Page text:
Dogs with particular skills appear throughout the book, such as Viper, the highly trained and neurotic cell-phone detection dog. Millan also describes the work of his early heroes, Hollywood trainers, in Chapter 5. He looks at 'herding', hunting, protection and cancer sniffing dogs in Chapter 8. He's aware that some dogs, of a type a friend once described as 'busy', need interesting things to do, or they tend to get up to mischief. Millan has helped to publicise and promote skills training, but perhaps both he and most pet dog owners underrate the enormous benefits that most owners could enjoy from teaching their dogs skills. Chapter 4 sets out 'Cesar's rules for a teachable dog', and there's no mention in these rules that dogs need jobs. The survey in Chapter 2 shows that most owners surveyed place a low value on skills training. Maybe Millan focuses on fire-fighting rather than skills training because that's what people ask him to do.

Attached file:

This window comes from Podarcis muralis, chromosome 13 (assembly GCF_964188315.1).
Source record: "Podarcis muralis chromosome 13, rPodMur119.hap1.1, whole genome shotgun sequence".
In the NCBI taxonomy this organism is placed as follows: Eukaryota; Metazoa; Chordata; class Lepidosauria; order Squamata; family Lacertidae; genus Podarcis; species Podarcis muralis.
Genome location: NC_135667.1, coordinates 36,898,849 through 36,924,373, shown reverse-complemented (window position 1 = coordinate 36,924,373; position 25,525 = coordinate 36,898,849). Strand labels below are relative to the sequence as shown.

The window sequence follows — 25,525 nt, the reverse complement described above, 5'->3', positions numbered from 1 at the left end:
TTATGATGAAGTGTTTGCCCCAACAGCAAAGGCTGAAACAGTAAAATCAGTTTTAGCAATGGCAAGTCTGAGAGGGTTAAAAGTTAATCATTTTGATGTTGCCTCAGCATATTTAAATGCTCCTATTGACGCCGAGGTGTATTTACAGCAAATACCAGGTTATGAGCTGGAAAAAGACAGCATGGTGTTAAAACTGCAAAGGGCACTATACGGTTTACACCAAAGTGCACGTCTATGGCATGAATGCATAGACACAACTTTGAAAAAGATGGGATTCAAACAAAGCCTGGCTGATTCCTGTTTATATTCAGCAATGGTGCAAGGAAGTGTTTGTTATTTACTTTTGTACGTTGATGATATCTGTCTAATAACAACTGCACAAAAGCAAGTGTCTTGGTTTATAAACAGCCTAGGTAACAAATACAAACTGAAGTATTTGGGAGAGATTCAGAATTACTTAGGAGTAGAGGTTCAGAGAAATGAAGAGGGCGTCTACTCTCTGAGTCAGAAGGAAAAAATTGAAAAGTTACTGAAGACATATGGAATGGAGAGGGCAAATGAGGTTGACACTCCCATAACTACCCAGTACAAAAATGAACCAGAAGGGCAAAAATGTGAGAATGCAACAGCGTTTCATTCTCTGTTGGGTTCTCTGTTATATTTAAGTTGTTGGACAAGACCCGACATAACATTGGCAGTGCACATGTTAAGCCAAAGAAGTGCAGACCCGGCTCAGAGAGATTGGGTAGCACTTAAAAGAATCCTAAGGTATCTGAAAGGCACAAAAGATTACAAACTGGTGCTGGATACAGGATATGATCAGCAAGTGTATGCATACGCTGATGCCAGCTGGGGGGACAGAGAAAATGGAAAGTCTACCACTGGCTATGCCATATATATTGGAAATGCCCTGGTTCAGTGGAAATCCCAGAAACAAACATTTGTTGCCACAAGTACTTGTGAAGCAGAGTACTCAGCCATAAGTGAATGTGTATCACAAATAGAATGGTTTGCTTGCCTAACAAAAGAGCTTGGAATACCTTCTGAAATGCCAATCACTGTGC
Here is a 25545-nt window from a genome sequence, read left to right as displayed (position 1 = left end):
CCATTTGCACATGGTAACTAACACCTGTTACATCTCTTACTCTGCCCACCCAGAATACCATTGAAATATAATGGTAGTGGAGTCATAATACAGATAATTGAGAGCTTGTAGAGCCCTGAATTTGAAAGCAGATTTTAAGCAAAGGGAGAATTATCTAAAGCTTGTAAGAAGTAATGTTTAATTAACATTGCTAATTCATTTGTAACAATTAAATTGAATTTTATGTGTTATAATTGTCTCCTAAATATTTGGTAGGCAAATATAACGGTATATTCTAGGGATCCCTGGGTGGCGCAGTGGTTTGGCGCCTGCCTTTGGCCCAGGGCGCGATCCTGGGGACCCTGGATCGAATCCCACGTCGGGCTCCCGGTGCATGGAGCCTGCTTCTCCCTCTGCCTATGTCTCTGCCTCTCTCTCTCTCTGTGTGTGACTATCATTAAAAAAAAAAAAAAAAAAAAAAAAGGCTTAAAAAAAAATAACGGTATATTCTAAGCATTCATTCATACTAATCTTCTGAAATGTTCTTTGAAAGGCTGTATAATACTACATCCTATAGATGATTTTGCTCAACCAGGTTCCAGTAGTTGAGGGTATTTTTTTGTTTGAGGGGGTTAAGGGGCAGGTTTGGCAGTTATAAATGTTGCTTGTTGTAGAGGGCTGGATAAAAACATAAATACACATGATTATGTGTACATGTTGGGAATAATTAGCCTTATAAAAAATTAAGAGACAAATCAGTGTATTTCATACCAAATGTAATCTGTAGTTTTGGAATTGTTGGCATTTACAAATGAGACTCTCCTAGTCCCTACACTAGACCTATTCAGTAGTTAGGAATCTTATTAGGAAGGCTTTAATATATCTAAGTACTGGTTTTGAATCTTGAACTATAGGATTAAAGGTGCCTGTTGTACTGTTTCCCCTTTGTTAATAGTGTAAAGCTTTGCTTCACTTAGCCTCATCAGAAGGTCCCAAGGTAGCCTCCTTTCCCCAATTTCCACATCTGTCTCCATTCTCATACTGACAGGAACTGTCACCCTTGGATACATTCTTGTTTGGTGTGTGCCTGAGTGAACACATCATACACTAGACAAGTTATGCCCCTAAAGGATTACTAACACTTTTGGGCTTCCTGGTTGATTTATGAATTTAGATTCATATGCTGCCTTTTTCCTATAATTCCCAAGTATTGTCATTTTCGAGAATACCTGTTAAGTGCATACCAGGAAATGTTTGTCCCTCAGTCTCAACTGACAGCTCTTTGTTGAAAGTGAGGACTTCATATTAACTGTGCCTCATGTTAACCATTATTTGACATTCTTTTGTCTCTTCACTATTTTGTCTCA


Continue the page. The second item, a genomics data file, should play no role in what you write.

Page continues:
Millan quite rightly notes that some people divorce skills training from the needs of the dog as a whole. However, skills training can help dogs and humans learn to communicate better, trust each other more, and take more enjoyment in each other's company, so it can go a long way to solving behavioural problems. In particular, teaching retrieving includes teaching dogs to drop precious objects on command. It's a useful way of preventing and tackling 'resource guarding', and of course can be helpful if you want an object retrieved that you can't get to and the dog can. Skills training is where a real partnership begins between dog and owner. The dogs are doing activities that are natural to them, and are rewarding in themselves, such as using their noses.

Millan has adopted a term from Ian Dunbar, 'life reward', to describe a task that is a reward in itself. Though Dunbar and Millan have different approaches, they found they had a lot in common when they met. Like anybody passionate about a particular field of study, Millan is happy to learn from anyone who has something useful to tell him.

Cesar Millan and Ian Dunbar spend a couple of days together